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Stabilized Lasers Contribute to Geology

Photonics Spectra
Jun 2001
Brent D. Johnson, Senior News Editor

To the casual observer, most of the Earth appears to be quite stable. Only catastrophic events suggest a planet history of more subtle but persistent change.

Recently, the development of very sensitive instruments for detecting crustal deformation has shed light on the dynamics of an active, living system that exists just beneath our feet.

The Earth's crust has tides, like oceanic tides, that cause the ground to rise and fall about a foot twice a day. However, stable strain measurements cannot easily be taken without a strain meter.

The long-base laser strain meter near the Salton Sea in California provides baseline high-precision strain data for studies of the seismic cycle in Southern California, and for comparison with crustal deformation measurements.

Frank Wyatt, a research geophysicist at Scripps Institution of Oceanography at the University of California in San Diego, started working on strain meters in the late 1960s, when lasers were rarely used. His first working model came online in 1968 to measure very small deformations of the ground.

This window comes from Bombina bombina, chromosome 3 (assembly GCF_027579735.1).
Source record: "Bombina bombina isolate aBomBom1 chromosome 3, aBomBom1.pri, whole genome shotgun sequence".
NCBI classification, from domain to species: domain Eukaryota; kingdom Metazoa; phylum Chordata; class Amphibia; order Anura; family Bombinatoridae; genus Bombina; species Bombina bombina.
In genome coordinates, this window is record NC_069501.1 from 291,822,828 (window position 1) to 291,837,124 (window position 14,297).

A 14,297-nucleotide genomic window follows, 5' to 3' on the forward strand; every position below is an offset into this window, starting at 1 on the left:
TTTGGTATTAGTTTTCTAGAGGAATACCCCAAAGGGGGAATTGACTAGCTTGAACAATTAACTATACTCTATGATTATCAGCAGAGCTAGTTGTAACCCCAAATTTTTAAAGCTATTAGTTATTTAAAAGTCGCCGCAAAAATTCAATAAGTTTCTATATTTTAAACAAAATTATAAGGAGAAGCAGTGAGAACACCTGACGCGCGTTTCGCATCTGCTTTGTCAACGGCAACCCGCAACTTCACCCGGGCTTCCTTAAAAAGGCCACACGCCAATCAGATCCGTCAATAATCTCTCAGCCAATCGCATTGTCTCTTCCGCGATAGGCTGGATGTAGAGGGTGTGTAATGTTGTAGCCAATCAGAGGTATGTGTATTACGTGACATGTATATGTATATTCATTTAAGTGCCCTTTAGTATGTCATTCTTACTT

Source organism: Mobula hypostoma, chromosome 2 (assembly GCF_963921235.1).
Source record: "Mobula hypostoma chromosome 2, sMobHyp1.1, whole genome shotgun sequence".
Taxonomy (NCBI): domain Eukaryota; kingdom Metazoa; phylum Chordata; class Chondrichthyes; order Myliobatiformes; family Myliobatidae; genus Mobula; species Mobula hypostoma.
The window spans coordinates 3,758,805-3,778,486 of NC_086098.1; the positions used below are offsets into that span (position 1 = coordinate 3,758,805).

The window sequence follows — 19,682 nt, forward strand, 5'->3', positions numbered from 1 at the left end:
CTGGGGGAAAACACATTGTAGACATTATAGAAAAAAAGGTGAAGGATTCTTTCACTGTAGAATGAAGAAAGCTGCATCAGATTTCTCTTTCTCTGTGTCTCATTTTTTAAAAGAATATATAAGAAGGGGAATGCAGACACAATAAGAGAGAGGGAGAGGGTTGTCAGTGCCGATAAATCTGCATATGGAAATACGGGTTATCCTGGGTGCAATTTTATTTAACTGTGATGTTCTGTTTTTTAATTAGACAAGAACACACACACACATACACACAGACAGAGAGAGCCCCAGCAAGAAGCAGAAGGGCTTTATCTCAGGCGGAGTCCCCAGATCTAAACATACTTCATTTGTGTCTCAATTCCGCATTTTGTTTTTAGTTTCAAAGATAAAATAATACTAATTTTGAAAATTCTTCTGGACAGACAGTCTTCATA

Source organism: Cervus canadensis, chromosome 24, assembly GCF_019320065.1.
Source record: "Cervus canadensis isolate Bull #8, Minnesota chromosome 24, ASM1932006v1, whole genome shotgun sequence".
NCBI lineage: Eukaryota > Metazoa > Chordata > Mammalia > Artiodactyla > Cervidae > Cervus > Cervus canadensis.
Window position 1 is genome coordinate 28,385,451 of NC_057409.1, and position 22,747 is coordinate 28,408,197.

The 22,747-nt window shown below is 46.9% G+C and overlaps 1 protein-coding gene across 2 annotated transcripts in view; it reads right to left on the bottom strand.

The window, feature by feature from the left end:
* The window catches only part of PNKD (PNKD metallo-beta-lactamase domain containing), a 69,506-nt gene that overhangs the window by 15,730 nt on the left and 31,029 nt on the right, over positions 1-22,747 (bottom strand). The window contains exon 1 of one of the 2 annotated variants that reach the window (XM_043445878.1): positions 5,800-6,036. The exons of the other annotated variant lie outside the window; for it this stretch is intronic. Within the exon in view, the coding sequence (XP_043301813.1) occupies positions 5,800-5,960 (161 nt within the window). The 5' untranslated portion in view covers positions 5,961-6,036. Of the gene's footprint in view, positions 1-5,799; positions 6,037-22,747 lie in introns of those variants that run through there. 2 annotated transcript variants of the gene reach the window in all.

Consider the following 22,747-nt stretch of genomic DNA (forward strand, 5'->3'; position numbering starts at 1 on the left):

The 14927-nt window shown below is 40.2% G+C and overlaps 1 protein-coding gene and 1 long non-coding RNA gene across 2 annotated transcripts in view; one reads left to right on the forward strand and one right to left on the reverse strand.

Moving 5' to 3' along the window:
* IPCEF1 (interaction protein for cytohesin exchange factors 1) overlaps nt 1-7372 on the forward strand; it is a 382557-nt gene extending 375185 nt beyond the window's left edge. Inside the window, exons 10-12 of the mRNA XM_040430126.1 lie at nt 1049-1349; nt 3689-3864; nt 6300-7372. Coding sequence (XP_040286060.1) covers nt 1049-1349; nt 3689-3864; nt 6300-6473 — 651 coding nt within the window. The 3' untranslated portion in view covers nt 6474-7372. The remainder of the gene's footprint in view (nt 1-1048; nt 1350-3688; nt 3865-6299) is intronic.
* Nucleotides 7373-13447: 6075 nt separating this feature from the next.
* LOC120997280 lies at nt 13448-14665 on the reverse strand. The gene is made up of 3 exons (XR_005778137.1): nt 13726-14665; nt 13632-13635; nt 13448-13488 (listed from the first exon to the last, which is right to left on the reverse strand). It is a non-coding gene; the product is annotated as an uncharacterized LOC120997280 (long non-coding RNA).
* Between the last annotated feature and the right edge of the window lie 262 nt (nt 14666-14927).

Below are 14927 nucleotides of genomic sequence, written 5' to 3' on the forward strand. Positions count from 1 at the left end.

In those early years, Wyatt and his colleagues used devices such as quartz rods and taut wires that strain under crustal deformation. Now employing a helium- neon laser, he has accurately recorded what is happening at the ground surface.

Wyatt described his strain meter as a Michelson interferometer comprising a 15-cm-diameter vacuum pipe that spans 700 m. The pipe isolates the laser beam from the atmosphere so that variations in temperature and pressure won't affect measurements.

A beamsplitter sends part of the beam into one arm of the strain meter to a reflector that is only a fraction of a meter away. The other part of the beam travels through the vacuum pipe to a distant reflector. Both reflectors return light that rejoins at the beamsplitter on its way to a detector.

If the beams are out of phase, the resulting beam destructively interferes at the detector, creating bands of darkness, or fringes. By counting fringes, researchers can determine changes in distance.

Global positioning systems can also measure changes in distance, with an accuracy of 1 mm. This is useful for long-term deformation measurements. Wyatt said his strain meter can measure movement to within 1 µm.

This high spatial resolution requires a very stable laser. Wyatt uses a polarization-stabilized laser referenced to an iodine-stabilized one. He said he chose his primary laser from Micro-g Solutions Inc. because it offers the best frequency stabilization.

Tim Niebauer, Micro-g's president, said the laser's active feedback -- developed at the National Institute of Standards and Technology -- is the key to its stability. "A lot of lasers are modulated: The frequency dithers back and forth. Ours doesn't dither. It's always at one frequency. For interferometry, that's good."

Low noise, adaptability to optical fibers and lower cost are other advantages over competing lasers, Niebauer said.

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